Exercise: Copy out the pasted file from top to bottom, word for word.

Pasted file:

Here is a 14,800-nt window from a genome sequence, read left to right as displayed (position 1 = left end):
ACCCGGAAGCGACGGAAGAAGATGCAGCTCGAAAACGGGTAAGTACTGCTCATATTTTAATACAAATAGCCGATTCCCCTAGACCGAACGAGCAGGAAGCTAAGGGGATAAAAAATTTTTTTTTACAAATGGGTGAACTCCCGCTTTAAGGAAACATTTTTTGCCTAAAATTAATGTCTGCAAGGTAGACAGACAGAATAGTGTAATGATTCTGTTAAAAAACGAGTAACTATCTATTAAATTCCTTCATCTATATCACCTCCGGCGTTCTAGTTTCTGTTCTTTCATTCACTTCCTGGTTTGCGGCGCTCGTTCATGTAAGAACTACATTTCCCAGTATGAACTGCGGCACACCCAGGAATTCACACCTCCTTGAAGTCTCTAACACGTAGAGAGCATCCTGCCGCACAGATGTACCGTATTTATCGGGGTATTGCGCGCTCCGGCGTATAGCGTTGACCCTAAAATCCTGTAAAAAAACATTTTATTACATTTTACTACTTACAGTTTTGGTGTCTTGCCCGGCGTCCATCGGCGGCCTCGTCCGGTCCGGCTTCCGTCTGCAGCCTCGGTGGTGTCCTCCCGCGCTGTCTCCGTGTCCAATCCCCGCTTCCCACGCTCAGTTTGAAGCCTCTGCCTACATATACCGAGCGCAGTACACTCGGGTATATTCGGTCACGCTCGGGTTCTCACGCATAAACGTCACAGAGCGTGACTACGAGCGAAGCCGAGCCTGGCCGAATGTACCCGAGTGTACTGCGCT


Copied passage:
Here is a 14,800-nt window from a genome sequence, read left to right as displayed (position 1 = left end):
ACCCGGAAGCGACGGAAGAAGATGCAGCTCGAAAACGGGTAAGTACTGCTCATATTTTAATACAAATAGCCGATTCCCCTAGACCGAACGAGCAGGAAGCTAAGGGGATAAAAAATTTTTTTTTACAAATGGGTGAACTCCCGCTTTAAGGAAACATTTTTTGCCTAAAATTAATGTCTGCAAGGTAGACAGACAGAATAGTGTAATGATTCTGTTAAAAAACGAGTAACTATCTATTAAATTCCTTCATCTATATCACCTCCGGCGTTCTAGTTTCTGTTCTTTCATTCACTTCCTGGTTTGCGGCGCTCGTTCATGTAAGAACTACATTTCCCAGTATGAACTGCGGCACACCCAGGAATTCACACCTCCTTGAAGTCTCTAACACGTAGAGAGCATCCTGCCGCACAGATGTACCGTATTTATCGGGGTATTGCGCGCTCCGGCGTATAGCGTTGACCCTAAAATCCTGTAAAAAAACATTTTATTACATTTTACTACTTACAGTTTTGGTGTCTTGCCCGGCGTCCATCGGCGGCCTCGTCCGGTCCGGCTTCCGTCTGCAGCCTCGGTGGTGTCCTCCCGCGCTGTCTCCGTGTCCAATCCCCGCTTCCCACGCTCAGTTTGAAGCCTCTGCCTACATATACCGAGCGCAGTACACTCGGGTATATTCGGTCACGCTCGGGTTCTCACGCATAAACGTCACAGAGCGTGACTACGAGCGAAGCCGAGCCTGGCCGAATGTACCCGAGTGTACTGCGCT